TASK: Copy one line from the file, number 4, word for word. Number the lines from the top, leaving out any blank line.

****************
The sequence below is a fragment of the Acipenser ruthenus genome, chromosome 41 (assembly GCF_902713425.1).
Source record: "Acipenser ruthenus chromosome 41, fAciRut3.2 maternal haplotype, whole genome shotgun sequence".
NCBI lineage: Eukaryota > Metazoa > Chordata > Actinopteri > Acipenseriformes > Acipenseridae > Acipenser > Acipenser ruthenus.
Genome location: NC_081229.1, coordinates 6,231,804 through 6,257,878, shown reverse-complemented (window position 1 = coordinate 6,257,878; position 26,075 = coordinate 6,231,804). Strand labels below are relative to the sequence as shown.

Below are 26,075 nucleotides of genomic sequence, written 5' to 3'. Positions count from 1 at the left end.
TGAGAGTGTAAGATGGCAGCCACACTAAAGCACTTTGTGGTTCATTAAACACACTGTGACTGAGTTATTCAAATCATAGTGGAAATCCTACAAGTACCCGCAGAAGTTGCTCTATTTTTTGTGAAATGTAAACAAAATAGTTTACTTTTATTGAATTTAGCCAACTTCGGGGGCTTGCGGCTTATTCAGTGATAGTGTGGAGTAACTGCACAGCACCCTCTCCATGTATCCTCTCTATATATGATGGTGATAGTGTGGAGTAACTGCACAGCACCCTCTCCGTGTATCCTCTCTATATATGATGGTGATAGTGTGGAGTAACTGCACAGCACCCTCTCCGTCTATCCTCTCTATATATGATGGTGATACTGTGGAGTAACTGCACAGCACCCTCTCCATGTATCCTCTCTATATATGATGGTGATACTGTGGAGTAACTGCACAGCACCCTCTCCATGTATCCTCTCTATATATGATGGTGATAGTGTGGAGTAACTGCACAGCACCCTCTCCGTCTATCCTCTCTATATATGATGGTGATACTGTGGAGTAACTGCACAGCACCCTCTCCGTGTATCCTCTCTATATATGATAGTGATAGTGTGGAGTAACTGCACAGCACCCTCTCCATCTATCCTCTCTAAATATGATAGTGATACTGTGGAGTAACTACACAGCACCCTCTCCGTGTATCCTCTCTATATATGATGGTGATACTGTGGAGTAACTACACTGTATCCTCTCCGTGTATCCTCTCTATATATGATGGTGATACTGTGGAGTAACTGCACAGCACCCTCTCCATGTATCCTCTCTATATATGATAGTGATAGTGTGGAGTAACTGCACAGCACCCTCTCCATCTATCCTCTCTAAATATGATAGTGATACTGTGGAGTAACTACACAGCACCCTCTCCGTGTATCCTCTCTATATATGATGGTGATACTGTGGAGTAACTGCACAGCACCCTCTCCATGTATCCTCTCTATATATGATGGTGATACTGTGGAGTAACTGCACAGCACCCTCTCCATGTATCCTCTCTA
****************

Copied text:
Genome location: NC_081229.1, coordinates 6,231,804 through 6,257,878, shown reverse-complemented (window position 1 = coordinate 6,257,878; position 26,075 = coordinate 6,231,804). Strand labels below are relative to the sequence as shown.